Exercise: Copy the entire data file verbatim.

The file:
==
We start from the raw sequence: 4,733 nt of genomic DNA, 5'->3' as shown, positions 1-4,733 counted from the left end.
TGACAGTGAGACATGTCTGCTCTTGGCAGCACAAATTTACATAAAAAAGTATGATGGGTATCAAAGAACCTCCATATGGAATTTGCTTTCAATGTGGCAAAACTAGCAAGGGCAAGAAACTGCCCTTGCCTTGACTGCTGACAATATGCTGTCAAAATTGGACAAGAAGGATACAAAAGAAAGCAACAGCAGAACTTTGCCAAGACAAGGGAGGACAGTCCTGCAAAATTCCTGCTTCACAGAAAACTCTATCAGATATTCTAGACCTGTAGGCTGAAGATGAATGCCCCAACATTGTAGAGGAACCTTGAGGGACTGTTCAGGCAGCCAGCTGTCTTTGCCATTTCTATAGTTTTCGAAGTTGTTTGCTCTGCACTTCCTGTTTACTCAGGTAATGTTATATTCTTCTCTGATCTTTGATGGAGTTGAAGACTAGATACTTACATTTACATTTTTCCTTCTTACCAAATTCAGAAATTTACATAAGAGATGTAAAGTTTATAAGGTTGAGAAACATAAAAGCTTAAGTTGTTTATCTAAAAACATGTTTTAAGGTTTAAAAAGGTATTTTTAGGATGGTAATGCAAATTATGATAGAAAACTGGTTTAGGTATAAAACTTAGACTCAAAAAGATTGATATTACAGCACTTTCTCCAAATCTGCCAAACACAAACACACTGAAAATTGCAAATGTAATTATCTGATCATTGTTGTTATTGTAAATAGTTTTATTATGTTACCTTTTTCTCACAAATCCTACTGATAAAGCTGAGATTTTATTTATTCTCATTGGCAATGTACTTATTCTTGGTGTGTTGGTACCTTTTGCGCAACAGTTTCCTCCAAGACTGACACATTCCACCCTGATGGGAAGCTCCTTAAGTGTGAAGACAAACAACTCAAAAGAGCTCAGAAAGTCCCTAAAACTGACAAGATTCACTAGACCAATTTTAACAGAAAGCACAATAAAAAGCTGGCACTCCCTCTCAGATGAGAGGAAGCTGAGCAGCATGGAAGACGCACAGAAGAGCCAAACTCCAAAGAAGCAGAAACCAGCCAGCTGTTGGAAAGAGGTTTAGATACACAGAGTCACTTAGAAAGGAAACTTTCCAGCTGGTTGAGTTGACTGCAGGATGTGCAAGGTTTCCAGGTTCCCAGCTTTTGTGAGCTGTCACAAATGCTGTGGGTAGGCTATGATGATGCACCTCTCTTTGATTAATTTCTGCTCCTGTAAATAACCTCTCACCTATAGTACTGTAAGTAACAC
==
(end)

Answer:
We start from the raw sequence: 4,733 nt of genomic DNA, 5'->3' as shown, positions 1-4,733 counted from the left end.
TGACAGTGAGACATGTCTGCTCTTGGCAGCACAAATTTACATAAAAAAGTATGATGGGTATCAAAGAACCTCCATATGGAATTTGCTTTCAATGTGGCAAAACTAGCAAGGGCAAGAAACTGCCCTTGCCTTGACTGCTGACAATATGCTGTCAAAATTGGACAAGAAGGATACAAAAGAAAGCAACAGCAGAACTTTGCCAAGACAAGGGAGGACAGTCCTGCAAAATTCCTGCTTCACAGAAAACTCTATCAGATATTCTAGACCTGTAGGCTGAAGATGAATGCCCCAACATTGTAGAGGAACCTTGAGGGACTGTTCAGGCAGCCAGCTGTCTTTGCCATTTCTATAGTTTTCGAAGTTGTTTGCTCTGCACTTCCTGTTTACTCAGGTAATGTTATATTCTTCTCTGATCTTTGATGGAGTTGAAGACTAGATACTTACATTTACATTTTTCCTTCTTACCAAATTCAGAAATTTACATAAGAGATGTAAAGTTTATAAGGTTGAGAAACATAAAAGCTTAAGTTGTTTATCTAAAAACATGTTTTAAGGTTTAAAAAGGTATTTTTAGGATGGTAATGCAAATTATGATAGAAAACTGGTTTAGGTATAAAACTTAGACTCAAAAAGATTGATATTACAGCACTTTCTCCAAATCTGCCAAACACAAACACACTGAAAATTGCAAATGTAATTATCTGATCATTGTTGTTATTGTAAATAGTTTTATTATGTTACCTTTTTCTCACAAATCCTACTGATAAAGCTGAGATTTTATTTATTCTCATTGGCAATGTACTTATTCTTGGTGTGTTGGTACCTTTTGCGCAACAGTTTCCTCCAAGACTGACACATTCCACCCTGATGGGAAGCTCCTTAAGTGTGAAGACAAACAACTCAAAAGAGCTCAGAAAGTCCCTAAAACTGACAAGATTCACTAGACCAATTTTAACAGAAAGCACAATAAAAAGCTGGCACTCCCTCTCAGATGAGAGGAAGCTGAGCAGCATGGAAGACGCACAGAAGAGCCAAACTCCAAAGAAGCAGAAACCAGCCAGCTGTTGGAAAGAGGTTTAGATACACAGAGTCACTTAGAAAGGAAACTTTCCAGCTGGTTGAGTTGACTGCAGGATGTGCAAGGTTTCCAGGTTCCCAGCTTTTGTGAGCTGTCACAAATGCTGTGGGTAGGCTATGATGATGCACCTCTCTTTGATTAATTTCTGCTCCTGTAAATAACCTCTCACCTATAGTACTGTAAGTAACAC